I've always had problems using a compass (except the obvious uses) and always realied on maps and translating the landscape and features with one additional item, an Avocet altimeter watch. When calibrated (barometer) and set (specific elevation) they're accurate to 10 feet of elevation and with maps I've pretty much found my location. Directions, on the other path where I often find myself, have always been another problem, and this being a geographer. I have no sense of direction anywhere, which is why I use a compass.
I have gotten "lost" on a number of occasion, but I prefer to say, "I'm not lost. I just don't know where I am at the moment." Last fall I bought an iPad. I don't use it when driving (too distracting), only finding location(s) and basic directions. At least now with it I can show the map on the iPad and tell people, "See, I know exactly where I'm lost." A GPS has been on my list of things to get, especially one with add-on topographic maps, but it's never been a priority. In the end I always drag out a paper map.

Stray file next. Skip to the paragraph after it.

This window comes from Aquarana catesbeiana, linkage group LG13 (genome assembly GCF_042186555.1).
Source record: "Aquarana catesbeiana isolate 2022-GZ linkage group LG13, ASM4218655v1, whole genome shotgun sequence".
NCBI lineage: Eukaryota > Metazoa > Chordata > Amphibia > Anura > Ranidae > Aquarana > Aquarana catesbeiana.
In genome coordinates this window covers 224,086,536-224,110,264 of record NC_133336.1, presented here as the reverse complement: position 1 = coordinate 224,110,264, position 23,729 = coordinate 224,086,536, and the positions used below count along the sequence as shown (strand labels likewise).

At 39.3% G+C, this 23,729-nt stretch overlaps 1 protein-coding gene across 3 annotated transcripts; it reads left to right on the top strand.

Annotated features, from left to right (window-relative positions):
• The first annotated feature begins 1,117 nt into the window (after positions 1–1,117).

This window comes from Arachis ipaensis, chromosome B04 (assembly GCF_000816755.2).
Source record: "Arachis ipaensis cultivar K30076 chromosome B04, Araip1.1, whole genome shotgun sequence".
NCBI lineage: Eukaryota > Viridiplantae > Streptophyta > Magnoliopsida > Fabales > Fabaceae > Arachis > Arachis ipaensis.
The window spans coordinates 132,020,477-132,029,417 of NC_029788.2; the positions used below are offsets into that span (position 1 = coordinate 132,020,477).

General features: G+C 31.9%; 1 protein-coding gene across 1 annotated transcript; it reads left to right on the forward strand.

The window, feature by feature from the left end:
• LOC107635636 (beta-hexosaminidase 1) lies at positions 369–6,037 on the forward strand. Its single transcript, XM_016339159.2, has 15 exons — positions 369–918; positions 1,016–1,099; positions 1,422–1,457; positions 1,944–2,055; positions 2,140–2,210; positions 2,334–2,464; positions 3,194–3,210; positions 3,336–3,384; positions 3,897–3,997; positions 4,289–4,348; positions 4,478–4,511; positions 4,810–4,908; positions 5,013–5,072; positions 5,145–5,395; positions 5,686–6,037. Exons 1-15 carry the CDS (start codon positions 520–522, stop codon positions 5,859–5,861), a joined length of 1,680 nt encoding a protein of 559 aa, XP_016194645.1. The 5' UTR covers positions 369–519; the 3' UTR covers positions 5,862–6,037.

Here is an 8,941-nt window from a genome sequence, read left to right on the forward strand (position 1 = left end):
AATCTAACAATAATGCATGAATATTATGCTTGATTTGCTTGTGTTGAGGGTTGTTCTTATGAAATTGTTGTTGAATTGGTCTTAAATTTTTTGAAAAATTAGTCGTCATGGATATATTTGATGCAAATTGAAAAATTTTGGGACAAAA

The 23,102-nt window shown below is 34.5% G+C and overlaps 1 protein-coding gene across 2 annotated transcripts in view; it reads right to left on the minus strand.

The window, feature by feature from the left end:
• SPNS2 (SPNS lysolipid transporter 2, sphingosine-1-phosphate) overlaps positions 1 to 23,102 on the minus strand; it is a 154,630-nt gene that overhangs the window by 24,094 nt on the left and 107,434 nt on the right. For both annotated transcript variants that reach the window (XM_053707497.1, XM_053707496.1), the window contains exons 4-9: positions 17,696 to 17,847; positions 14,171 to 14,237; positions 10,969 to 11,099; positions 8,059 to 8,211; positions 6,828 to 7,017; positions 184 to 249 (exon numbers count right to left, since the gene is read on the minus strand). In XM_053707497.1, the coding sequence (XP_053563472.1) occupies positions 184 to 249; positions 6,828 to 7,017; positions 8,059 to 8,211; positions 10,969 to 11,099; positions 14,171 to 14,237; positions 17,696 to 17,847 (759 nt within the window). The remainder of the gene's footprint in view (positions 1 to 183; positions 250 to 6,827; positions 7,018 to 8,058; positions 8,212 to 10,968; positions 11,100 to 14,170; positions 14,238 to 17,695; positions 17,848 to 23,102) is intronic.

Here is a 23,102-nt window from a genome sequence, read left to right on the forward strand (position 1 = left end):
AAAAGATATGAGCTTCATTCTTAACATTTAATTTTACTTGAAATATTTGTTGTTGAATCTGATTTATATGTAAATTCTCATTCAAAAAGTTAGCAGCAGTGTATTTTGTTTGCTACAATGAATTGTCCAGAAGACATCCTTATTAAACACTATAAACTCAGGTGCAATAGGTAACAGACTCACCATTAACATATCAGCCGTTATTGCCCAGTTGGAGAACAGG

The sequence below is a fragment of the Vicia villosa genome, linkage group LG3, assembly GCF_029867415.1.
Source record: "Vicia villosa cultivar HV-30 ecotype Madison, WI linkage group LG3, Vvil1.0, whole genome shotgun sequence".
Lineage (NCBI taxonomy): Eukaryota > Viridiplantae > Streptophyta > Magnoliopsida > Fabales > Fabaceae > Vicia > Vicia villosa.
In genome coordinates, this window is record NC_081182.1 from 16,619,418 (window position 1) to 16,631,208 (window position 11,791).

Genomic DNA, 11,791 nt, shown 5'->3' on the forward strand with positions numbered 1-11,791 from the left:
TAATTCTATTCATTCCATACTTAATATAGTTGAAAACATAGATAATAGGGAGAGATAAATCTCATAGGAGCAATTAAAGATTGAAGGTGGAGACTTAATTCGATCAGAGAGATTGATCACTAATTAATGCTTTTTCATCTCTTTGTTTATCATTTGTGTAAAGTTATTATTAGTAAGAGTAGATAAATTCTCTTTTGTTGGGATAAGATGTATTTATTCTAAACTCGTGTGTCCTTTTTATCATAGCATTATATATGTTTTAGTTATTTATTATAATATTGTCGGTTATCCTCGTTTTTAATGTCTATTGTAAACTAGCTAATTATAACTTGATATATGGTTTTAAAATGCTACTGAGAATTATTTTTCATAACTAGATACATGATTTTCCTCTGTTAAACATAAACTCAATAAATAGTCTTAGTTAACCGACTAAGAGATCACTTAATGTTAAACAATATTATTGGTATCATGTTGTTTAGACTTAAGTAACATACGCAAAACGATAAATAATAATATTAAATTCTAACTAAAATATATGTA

As for compasses, they're good when the declination is set or known when not set, and we know magnetic north is slowly moving and some day may jump or even reverse. Let's hope we're not in some remote backcountry location surrounded by unfamilar terrain when the latter happens. According to scientist this is due or overdue.